I teach at Williams College. One of the things I teach is ancient Chinese philosophy, including Confucianism (The Analects, Mencius, Xun Zi). Yesterday, in a conversation with a colleague, it came to my attention that an interest in Confucianism is something that has existed here, in this little corner of Massachusetts, for a hundred years at least. Here's the story.
Harry Garfield was president of Williams from 1908-1934. Before he came back (he was an alumnus from the class of 1885; and, yes, a son of US president James Garfield) he had encountered Confucius, at least The Analects, somewhere in his intellectual development. He quoted what sounds like passage 2.15 in his presidential induction speech at Williams in 1908:
The Ames translation of the whole passage reads:
I don't know if he encountered The Analects here. I'll have to dig around in our archives to see if any of my predecessors was teaching that text then.
Garfield's interest in Confucius continued while he was at Williams. My colleague James McAllister has given me a letter, dated 1928, in which Garfield invites Chen Huan-Chang to come to Williamstown (I am adding a link to the letter at the end of this post). Chen's magnum opus, The Economic Principles of Confucius and his School, was published in 1911, and Garfield writes that he read the book "immediately upon its publication" and that it "...told me more of Confucius and his day than I had known and made a deep impression upon me." He also says that he met a descendant of Confucius himself in Williamstown(!) and had "Dr. Kung" sign the first volume of Chen's book.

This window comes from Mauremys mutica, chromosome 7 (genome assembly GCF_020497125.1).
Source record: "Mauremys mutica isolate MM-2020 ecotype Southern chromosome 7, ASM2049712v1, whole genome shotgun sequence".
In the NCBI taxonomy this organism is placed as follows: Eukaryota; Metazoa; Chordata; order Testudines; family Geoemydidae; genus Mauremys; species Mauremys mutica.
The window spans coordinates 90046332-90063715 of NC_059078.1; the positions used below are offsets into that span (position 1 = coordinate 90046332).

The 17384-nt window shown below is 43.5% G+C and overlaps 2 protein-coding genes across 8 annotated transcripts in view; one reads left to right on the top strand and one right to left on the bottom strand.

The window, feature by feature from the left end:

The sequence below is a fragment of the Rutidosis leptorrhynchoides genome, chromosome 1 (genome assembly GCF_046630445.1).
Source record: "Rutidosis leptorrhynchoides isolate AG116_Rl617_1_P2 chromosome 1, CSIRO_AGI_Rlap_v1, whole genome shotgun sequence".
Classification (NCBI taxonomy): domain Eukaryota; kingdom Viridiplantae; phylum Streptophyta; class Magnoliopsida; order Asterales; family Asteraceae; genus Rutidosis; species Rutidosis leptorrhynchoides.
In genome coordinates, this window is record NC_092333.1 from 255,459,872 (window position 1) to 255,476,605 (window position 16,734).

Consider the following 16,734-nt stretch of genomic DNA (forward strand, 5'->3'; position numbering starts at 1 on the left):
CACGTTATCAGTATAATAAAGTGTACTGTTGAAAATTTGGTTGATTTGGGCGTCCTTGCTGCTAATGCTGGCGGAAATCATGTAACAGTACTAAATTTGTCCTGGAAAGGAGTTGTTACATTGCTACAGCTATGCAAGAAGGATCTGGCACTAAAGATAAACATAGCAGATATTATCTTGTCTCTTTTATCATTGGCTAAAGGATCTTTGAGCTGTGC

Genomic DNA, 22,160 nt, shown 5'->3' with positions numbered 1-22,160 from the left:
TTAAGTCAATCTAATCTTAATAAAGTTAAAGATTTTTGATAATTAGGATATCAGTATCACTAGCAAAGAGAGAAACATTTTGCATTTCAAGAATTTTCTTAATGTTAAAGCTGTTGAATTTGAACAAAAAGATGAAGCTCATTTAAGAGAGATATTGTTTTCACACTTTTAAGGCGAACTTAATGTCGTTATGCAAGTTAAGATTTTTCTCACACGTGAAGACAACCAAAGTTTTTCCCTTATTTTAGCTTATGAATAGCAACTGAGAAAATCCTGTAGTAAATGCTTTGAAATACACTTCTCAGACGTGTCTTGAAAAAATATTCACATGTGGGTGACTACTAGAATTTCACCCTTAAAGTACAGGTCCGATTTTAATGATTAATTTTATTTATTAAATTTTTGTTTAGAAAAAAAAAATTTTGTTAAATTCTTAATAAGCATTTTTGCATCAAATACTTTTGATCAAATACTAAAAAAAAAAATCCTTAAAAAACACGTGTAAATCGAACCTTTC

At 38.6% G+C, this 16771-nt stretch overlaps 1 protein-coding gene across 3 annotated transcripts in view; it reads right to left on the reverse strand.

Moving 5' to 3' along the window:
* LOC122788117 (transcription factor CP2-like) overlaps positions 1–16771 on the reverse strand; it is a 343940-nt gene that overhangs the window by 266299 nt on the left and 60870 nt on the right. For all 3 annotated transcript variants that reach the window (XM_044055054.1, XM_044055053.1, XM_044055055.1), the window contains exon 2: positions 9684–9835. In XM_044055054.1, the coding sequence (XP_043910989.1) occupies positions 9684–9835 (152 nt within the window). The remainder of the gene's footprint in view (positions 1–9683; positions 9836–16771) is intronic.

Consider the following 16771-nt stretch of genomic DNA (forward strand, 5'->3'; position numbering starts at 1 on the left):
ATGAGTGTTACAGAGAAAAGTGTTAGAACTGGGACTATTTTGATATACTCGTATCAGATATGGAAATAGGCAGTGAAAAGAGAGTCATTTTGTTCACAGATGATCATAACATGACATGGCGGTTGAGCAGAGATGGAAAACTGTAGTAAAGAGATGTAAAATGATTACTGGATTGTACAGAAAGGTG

Needless to say, I ran to our library to find Chen's book to see if the signature was there. Alas, even though an original edition of Chen's text (acquired by the Williams College library in 1912) is now sitting here on my desk, it does not have "Dr Kung's" signature. That must have been in Garfield's personal copy.
It turns out that Chen's book had a fair amount of influence. Henry Wallace, who came to Williamstown to participate in Garfield's Institute of Politics, and who later became Secretary of Agriculture and, eventually, Vice President, read and admired The Economic Principles of Confucius and His School (search for "Chen" in the document and scroll down) and used ideas he gleaned from that book, especially the "ever normal granary," in his policy making. I can imagine conversations here in Williamstown between Garfield and Wallace, working through passages from Mencius brought to them through Chen's book. I don't know if Chen himself ever made it here.
Chen took his Confucianism seriously. While writing his dissertation, which ultimately became The Economic Principles, at Columbia, he was active in the New York Chinese community, even writing a song about Confucius for a New Year's celebration in 1910 (scroll down to third item). In 1913 the New York Times reported that he was in China working at the highest political levels with Yuan Shih-kai to make Confucianism the "state religion" of China. That didn't work out so well. I imagine that by 1928, when he was in the US and received Garfield's invitation to travel to Williamstown, he must have been despairing of the civil war that was then developing in his homeland.
So I feel like I am carrying on a well established Williamstown endeavor: bringing ancient Chinese thought into modern American life. I have not yet risen to Garfield's accomplishment of bringing a descendant of Confucius here, but I now know what I should strive for....
Here's Garfield's letter: